A Full Moon Night in the Desert

With the first monsoonal moisture reaching San Diego County this week, it got hot and humid – not exactly the greatest conditions to be in the desert, but at the same time, thunderstorm clouds towering to the east are quite naturally a lure that is hard to resist. My friend Tracy and I drove to Canyon Sin Nombre, hoping for some interesting conditions – namely, thunderstorms at night paired with a full moon.

And that didn’t really happen. As we were driving further east, it became clear… literally. The clouds that looked so great where we started began to dissipate more and more. We made a short detour on Sunrise Highway to Laguna Mountains, where we stopped at Kwaaymii Point for sunset – and we looked down at the desert landscape that partially disappeared in an incredibly haze (I’m suspecting that a part of it was actually smoke from wildfires in Mexico). We decided to continue to the desert nevertheless, thinking that the moonlit night and haze could bring some interesting conditions.

I had picked a spot above Canyon Sin Nombre that I photographed before, with nice plants, rocks and a good view over the Carrizo Badlands. The only obstacle this time was that it was 35°C/95°F – and it was an hour past sunset when we arrived. We packed our stuff and began the short hike along a ridge and then up the hill. A little wind, albeit warm of course, kept things tolerable all in all.

Despite the high temperatures and humidity, hiking at night in the desert under a full moon is truly special. There’s no sound at all, except for rocks crunching under one’s feet, and the occasional little animal scurrying away, and little clicking and chirping sounds from insects. Huffing and puffing up the trail in the sweltering heat was strangely invigorating, probably due to the excitement of the unusual, extreme conditions – exposing oneself to darkness, heat, humidity, and being surrounded by the unique desert landscape, heightens the feeling of being alive.

The moonlight was almost bright enough to hike without a headlamp, but to find the narrow use-trail (and not lose it either) that leads up the hill we still needed a little bit of extra light here and there. At the top, we caught our breaths and then set up the cameras. There was enough light from the moon to work in an almost “normal” landscape manner, except for using a higher ISO.

Of my various attempts, only the image below makes me happy and conveys what I had envisioned. It was nice that the high clouds were moving really slow and didn’t blur in this 30 second exposure. In hindsight though, I should have chosen a really long exposure (4 or more minutes) in order to blur them entirely, get even better depth of field (there’s a foreground blur that isn’t really visible in the web version), and lower noise. I guess the heat and humidity limited my creative thinking… next time! :-)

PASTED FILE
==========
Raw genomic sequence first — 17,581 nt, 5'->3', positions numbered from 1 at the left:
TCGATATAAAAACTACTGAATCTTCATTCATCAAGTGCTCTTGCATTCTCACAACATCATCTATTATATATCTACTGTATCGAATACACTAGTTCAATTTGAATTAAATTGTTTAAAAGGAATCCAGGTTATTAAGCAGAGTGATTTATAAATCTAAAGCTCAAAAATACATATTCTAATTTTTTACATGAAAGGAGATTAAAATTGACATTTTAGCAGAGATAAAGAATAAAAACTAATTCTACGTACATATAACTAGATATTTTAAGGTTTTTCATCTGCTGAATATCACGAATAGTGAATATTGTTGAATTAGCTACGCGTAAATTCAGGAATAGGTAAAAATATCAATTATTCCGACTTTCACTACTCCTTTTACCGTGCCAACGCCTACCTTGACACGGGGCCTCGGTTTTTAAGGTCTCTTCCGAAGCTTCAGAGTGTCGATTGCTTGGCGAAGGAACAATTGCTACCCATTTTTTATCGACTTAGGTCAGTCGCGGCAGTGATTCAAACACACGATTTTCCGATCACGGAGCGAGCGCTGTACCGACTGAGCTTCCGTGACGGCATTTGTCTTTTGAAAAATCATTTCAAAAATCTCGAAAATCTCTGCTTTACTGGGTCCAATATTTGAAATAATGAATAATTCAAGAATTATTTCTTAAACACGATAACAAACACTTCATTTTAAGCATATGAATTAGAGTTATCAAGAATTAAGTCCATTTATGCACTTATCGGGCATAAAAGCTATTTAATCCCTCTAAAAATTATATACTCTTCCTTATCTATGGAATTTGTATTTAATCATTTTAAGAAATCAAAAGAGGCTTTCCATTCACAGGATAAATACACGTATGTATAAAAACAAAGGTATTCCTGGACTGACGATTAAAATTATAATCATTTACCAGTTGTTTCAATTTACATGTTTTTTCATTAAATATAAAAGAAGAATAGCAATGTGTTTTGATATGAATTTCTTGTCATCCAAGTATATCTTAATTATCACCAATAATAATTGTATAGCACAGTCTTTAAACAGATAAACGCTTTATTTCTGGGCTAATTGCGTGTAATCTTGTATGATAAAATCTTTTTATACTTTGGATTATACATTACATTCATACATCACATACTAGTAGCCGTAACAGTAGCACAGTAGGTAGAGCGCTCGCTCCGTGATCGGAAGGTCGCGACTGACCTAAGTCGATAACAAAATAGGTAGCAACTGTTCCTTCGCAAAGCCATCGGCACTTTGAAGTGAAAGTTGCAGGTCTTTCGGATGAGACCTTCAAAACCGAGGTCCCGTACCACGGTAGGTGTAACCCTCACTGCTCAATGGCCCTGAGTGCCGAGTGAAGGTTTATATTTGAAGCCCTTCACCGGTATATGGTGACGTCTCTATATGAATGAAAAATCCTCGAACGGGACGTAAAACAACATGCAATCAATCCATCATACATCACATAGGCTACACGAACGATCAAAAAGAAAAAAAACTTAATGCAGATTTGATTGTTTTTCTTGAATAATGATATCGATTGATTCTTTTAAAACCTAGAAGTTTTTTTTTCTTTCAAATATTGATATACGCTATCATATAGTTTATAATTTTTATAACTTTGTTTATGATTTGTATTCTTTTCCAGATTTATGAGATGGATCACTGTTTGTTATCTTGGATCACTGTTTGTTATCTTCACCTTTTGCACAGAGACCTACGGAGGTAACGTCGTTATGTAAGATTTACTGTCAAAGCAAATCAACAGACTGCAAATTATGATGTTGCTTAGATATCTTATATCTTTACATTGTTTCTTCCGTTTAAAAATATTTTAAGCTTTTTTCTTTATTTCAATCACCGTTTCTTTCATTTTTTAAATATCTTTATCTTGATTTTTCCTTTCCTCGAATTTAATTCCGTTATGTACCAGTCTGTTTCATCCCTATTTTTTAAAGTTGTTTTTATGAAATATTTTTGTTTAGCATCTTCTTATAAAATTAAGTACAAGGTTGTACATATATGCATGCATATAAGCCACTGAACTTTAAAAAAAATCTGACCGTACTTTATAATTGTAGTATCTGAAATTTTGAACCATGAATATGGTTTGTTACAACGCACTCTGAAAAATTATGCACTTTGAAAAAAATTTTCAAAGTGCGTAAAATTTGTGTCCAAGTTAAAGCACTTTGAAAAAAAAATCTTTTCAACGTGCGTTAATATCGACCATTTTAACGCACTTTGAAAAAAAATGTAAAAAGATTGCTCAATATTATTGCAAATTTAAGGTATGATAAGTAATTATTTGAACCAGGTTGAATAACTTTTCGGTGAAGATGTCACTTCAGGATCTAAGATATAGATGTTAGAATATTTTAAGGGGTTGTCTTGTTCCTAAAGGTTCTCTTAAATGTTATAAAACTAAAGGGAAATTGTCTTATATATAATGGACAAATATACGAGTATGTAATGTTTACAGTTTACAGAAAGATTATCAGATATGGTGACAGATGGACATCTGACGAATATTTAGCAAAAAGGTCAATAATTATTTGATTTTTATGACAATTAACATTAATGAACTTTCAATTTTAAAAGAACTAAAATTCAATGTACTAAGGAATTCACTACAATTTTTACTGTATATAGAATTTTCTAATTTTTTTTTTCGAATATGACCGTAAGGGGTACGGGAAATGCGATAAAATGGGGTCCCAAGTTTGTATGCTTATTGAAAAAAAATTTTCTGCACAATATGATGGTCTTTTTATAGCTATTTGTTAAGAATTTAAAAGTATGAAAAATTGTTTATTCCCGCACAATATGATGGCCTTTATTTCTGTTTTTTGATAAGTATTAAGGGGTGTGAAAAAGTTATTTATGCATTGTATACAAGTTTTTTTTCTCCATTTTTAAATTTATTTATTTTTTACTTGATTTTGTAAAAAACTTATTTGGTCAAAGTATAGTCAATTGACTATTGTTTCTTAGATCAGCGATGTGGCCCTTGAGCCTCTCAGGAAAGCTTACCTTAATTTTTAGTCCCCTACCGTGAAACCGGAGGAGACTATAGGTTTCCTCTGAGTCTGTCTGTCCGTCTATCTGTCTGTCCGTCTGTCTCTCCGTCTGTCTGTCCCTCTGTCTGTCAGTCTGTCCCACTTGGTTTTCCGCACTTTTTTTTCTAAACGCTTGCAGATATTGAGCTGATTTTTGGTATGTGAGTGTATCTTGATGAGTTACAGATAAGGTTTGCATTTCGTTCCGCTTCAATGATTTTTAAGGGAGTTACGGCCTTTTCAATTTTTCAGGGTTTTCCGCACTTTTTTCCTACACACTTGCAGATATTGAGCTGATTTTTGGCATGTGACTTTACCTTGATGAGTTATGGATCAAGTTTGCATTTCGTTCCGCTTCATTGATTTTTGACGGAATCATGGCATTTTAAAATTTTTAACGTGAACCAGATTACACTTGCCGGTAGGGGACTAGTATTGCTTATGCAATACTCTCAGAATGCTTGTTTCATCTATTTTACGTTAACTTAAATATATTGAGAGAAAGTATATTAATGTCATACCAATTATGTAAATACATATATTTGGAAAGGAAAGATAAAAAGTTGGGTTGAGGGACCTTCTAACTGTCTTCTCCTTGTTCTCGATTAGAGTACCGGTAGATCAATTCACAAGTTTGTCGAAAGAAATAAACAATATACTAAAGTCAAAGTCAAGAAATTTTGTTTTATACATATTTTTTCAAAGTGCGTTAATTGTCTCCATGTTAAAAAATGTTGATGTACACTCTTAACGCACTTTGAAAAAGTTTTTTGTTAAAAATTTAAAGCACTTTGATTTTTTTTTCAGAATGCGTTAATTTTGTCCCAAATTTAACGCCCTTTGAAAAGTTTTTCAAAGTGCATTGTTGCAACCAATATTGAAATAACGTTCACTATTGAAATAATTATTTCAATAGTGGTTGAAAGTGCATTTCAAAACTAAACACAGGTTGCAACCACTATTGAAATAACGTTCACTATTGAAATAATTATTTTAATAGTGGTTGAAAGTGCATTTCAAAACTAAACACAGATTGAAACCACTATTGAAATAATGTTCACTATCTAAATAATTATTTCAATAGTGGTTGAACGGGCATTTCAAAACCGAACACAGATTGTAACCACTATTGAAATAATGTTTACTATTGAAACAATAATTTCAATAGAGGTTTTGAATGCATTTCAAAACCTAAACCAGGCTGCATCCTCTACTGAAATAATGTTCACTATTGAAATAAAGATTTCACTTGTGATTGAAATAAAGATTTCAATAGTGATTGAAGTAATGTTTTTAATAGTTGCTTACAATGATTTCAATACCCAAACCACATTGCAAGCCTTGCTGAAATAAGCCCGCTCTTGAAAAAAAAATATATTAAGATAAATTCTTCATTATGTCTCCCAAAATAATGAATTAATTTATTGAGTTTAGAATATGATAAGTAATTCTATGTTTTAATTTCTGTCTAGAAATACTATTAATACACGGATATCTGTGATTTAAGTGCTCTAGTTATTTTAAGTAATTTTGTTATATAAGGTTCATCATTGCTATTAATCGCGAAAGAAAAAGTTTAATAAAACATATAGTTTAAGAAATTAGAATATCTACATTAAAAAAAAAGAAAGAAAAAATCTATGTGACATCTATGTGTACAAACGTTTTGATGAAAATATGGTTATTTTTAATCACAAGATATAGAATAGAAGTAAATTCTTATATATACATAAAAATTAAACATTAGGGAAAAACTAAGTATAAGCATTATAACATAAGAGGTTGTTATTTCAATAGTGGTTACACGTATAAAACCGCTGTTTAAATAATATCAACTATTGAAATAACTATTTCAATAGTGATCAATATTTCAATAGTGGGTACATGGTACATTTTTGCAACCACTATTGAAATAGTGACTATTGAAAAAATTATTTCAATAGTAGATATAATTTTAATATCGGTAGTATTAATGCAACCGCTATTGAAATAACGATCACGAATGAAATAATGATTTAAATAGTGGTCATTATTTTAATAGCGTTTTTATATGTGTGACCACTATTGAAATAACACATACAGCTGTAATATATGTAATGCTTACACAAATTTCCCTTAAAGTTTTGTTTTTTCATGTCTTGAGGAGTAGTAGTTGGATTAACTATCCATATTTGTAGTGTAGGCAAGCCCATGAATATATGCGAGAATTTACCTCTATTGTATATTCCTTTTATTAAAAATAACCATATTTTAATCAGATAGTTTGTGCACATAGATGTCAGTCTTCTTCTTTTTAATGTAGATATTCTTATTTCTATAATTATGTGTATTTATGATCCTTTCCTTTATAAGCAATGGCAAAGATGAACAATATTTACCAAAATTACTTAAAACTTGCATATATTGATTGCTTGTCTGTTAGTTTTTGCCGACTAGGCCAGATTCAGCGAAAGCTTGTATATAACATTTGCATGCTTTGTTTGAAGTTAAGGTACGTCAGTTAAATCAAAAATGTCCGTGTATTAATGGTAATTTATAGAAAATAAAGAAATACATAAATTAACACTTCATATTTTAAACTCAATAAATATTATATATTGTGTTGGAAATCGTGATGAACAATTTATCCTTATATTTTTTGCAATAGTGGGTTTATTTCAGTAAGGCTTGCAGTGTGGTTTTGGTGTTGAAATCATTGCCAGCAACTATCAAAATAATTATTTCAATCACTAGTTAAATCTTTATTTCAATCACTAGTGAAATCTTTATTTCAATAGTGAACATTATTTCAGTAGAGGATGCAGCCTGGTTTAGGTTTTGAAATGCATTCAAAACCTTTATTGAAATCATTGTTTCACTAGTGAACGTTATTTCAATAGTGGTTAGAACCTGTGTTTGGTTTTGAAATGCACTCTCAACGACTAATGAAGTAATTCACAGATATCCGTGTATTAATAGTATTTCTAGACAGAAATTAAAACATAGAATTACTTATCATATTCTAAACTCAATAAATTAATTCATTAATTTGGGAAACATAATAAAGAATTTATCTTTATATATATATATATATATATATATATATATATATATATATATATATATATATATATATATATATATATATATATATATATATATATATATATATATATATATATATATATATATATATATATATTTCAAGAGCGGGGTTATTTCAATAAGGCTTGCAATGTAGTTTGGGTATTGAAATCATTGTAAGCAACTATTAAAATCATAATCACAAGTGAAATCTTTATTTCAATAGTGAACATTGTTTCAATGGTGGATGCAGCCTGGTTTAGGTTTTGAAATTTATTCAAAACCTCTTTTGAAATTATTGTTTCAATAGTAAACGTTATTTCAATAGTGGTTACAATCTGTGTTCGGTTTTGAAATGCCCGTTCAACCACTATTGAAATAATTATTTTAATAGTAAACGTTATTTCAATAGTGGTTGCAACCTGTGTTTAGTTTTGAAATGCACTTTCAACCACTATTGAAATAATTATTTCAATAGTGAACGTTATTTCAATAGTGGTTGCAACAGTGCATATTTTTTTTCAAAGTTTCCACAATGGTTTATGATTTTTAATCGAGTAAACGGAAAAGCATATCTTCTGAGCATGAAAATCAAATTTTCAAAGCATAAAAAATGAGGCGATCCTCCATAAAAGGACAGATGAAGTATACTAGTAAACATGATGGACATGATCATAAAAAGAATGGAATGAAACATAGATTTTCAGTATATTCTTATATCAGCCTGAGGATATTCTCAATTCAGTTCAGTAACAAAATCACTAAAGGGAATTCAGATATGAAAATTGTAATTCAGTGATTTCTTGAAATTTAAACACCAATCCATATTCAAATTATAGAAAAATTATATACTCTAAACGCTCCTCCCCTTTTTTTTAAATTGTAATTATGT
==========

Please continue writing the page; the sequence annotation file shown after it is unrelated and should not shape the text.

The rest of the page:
Some more notes and thoughts below the photo.

Full moon night in the desert, looking south-east over Canyon Sin Nombre, Anza Borrego Desert State Park, California, July 2017.
Full moon night in the desert, looking south-east over Canyon Sin Nombre, Anza Borrego Desert State Park, California, July 2017.

It’s amazing how the camera can see so much more than the human eye at night. You can even see the moonlight streaming through the clouds in the distance. Properly exposed images look almost like they were made in daylight – except that they have this otherworldly quality of softer light. Shadows are well defined as you can see, but they aren’t dark and hard like shadows in a similar daylight exposure would be. Similar to photos of the Milky Way, it’s completely mesmerizing to see the image on the camera display once the exposure finishes.

Long exposure noise reduction (LENR) was badly necessary – the temperatures are high enough to cause hot pixels from the very first exposure on. That’s one of the downsides of long exposures: the wait doubles with long exposure noise reduction. Even then, carefully inspection of the photo at a 100% magnification is necessary to find black drop-outs from the LENR, and other artifacts.

I’ve mentioned in previous blog posts with night photography that I like my night photos to have a cool blue color rendition – what you see above though is a color temperature in the daylight range (~5000K). The moon reflects direct sunlight, so this is actually quite accurate.

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4 Responses

  1. Fantastic! I can imagine the long exposure, but not the heat! However, the view is very special, at least when thinking about it as a Finnish man. So many things in one photo that we don’t have. The photo is very much like a painting.

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